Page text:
October 31, 2010

Praise Them

The birds don't alter space.
They reveal it. The sky
never fills with any
leftover flying. They leave
nothing to trace. It is our own
astonishment collects
in chill air. Be glad.
They equal their due
moment never begging,
and enter ours
without parting day. See
how three birds in a winter tree
make the tree barer.
Two fly away, and new rooms
open in December.
Give up what you guessed
about a whirring heart, the little
beaks and claws, their constant hunger.
We're the nervous ones.
If even one of our violent number
could be gentle
long enough that one of them
found it safe inside
our finally untroubled and untroubling gaze,
who wouldn't hear
what singing completes us.

~ Li-Young Lee

October 27, 2010

The Sculptor

In ancient India lived a sculptor renowned for his life-sized statues
of elephants. With trunks curled high, tusks thrust forward, thick
legs trampling the earth, these carved beasts seemed to trumpet to the
sky. One day, a king came to see these magnificent works and to
commission statuary for his palace. Struck with wonder, he asked the
sculptor, “What is the secret of your artistry?”

The sculptor quietly took his measure of the monarch and replied,
"Great king, when, with the aid of many men, I quarry a gigantic piece
of granite from the banks of the river, I have it set here in my
courtyard. For a long time I do nothing but observe this block of
stone and study it from every angle. I focus all my concentration on
this task and won’t allow anything or anybody to disturb me. At first,
I see nothing but a huge and shapeless rock sitting there,
meaningless, indifferent to my purposes, utterly out of place. It
seems faintly resentful at having been dragged from its cool place by
the rushing waters. Then, slowly, very slowly, I begin to notice
something in the substance of the rock. I feel a presentiment . . . an
outline, scarcely discernible, shows itself to me, though others, I
suspect, would perceive nothing. I watch with an open eye and a
joyous, eager heart. The outline grows stronger. Oh, yes, I can
see it! An elephant is stirring in there!"

"Only then do I start to work. For days flowing into weeks, I use my
chisel and mallet, always clinging to my sense of that outline, which
grows ever stronger. How the big fellow strains! How he yearns to be
out! How he wants to live! It seems so clear now, for I know the one
thing I must do: with an utter singleness of purpose, I must chip away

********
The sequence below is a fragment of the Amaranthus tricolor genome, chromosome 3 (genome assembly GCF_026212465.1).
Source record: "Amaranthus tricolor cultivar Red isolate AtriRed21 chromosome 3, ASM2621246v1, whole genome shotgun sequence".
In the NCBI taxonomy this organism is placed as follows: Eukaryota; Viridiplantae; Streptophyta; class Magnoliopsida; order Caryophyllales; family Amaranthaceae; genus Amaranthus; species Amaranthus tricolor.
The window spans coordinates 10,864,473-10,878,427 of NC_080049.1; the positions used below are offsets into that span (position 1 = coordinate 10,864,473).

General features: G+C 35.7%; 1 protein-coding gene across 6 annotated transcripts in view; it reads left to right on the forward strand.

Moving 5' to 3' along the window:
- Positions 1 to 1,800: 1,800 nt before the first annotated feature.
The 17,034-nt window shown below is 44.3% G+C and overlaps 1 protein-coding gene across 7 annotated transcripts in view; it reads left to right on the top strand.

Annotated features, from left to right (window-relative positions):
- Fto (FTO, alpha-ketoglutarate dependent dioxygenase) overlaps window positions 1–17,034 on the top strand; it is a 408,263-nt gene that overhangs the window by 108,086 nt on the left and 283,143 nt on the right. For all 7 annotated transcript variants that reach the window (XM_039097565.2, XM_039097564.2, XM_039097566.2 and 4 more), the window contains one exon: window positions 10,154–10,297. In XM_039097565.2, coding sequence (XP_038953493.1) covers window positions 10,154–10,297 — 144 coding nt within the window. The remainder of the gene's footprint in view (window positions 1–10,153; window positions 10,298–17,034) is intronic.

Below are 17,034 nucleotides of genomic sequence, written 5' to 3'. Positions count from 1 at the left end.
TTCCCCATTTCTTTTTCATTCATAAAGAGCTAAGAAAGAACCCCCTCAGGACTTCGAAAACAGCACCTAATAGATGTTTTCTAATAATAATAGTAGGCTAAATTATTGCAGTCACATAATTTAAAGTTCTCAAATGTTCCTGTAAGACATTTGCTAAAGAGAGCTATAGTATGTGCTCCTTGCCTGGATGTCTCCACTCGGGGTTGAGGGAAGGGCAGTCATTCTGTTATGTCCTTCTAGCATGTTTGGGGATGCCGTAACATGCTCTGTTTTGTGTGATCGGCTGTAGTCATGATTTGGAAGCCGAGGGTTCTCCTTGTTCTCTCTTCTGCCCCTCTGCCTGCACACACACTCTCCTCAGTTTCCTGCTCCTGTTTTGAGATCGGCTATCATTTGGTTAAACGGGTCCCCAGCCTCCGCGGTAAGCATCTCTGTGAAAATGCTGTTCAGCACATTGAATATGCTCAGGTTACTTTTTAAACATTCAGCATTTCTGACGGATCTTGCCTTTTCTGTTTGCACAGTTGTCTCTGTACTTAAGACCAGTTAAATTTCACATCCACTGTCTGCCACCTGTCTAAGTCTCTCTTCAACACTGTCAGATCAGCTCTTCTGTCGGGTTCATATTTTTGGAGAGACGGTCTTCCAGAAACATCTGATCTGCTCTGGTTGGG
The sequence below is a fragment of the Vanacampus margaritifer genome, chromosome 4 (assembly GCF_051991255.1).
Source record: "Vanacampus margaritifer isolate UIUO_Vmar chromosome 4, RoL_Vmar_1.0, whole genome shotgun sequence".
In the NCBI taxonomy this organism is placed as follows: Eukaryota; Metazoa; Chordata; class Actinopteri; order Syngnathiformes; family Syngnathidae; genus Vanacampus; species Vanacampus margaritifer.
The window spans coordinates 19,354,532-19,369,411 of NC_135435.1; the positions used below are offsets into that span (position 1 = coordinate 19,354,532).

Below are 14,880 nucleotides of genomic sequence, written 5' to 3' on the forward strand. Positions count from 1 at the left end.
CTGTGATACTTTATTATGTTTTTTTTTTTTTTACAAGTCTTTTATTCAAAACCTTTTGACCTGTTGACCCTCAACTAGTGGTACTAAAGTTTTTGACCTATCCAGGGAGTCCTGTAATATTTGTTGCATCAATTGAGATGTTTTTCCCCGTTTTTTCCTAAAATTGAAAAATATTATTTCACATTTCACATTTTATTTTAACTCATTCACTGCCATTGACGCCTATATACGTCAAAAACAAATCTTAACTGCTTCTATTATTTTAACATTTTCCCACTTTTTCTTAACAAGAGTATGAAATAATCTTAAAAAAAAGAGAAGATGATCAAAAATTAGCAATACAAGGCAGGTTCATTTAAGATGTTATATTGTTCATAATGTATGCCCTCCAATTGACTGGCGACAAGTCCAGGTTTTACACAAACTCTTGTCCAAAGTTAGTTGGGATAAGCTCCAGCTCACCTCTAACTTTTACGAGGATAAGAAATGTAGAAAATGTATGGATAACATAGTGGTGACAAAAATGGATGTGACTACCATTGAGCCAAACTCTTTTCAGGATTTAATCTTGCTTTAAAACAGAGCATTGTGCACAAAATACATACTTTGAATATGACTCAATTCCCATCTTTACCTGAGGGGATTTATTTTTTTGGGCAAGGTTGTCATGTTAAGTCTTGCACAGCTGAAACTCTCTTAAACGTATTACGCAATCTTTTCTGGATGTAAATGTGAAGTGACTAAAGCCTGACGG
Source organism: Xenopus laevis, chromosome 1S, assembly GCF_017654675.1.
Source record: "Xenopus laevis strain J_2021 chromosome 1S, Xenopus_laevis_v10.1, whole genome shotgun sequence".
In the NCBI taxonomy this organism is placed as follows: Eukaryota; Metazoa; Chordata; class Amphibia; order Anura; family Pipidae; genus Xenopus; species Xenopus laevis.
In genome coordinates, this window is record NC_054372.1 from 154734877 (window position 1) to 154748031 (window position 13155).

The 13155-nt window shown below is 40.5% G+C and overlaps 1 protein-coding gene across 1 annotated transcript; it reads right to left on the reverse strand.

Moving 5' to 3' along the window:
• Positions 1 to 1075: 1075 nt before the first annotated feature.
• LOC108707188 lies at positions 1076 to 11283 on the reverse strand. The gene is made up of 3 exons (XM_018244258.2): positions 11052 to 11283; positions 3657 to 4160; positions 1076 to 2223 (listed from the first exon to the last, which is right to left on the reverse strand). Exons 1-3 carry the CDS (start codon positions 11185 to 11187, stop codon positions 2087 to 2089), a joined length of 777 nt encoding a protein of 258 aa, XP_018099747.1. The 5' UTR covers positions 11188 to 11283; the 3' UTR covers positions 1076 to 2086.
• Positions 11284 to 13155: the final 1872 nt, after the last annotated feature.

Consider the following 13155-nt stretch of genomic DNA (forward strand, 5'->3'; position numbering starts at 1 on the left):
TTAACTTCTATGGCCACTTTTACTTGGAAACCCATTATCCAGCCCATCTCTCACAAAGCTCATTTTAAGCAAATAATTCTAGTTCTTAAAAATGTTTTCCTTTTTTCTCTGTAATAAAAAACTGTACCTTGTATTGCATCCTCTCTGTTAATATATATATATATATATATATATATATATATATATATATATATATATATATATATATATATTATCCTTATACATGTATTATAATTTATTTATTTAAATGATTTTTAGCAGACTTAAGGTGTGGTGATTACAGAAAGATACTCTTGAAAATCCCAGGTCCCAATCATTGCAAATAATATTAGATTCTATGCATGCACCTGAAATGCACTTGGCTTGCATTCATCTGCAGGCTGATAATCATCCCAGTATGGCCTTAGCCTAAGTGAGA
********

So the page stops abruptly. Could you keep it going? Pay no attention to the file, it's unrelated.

every last bit of stone that is not elephant. What then remains will
be, must be, elephant."

When I was young, my grandmother, my spiritual guide, would often tell
just such a story, not only to entertain but to convey the essential
truths of living. Perhaps I had asked her, as revered teachers in
every religion have been asked, "What happens in the spiritual life?
What are we supposed to do?" Granny wasn’t a theologian, so she
answered these questions simply with a story like that of the elephant
sculptor. She was showing that we do not need to bring our real self,
our higher self, into existence. It is already there. It has always
been there, yearning to be out. An incomparable spark of divinity is
to be found in the heart of each human being, waiting to radiate love
and wisdom everywhere, because that is its nature.

--Eknath Easwaran, in God Makes the Rivers To Flow

October 22, 2010

Luminous Language

The water spoke
Soft whispers
The air current
Of this one‐pointed

Gabriel Isa Madrone

October 16, 2010


I'm a wanderer
so let that be my name –
the first winter rain

October 10, 2010

Now I Know Why

Now I know why people worship, carry around
magic emblems, wake up talking dreams
they teach their children: the world speaks.
The world speaks everything to us.

-William Stafford

This marks my mother's passing - 88 years of a rich, full life. I'll miss her, as I carry forward all the talking dreams she taught me.

October 6, 2010


Slowly the west reaches for clothes of new colors
which it passes to a row of ancient trees.
You look, and soon these two worlds both leave you,
one part climbs toward heaven, one sinks to earth,

leaving you, not really belonging to either,
not so helplessly dark as that house that is silent,
not so unswervingly given to the eternal as that thing
that turns to a star each night and climbs -

leaving you (it is impossible to untangle the threads)
your own life, timid and standing high and growing,
so that, sometimes blocked in, sometimes reaching out,
one moment your life is a stone in you, and the next, a star.

~ Rilke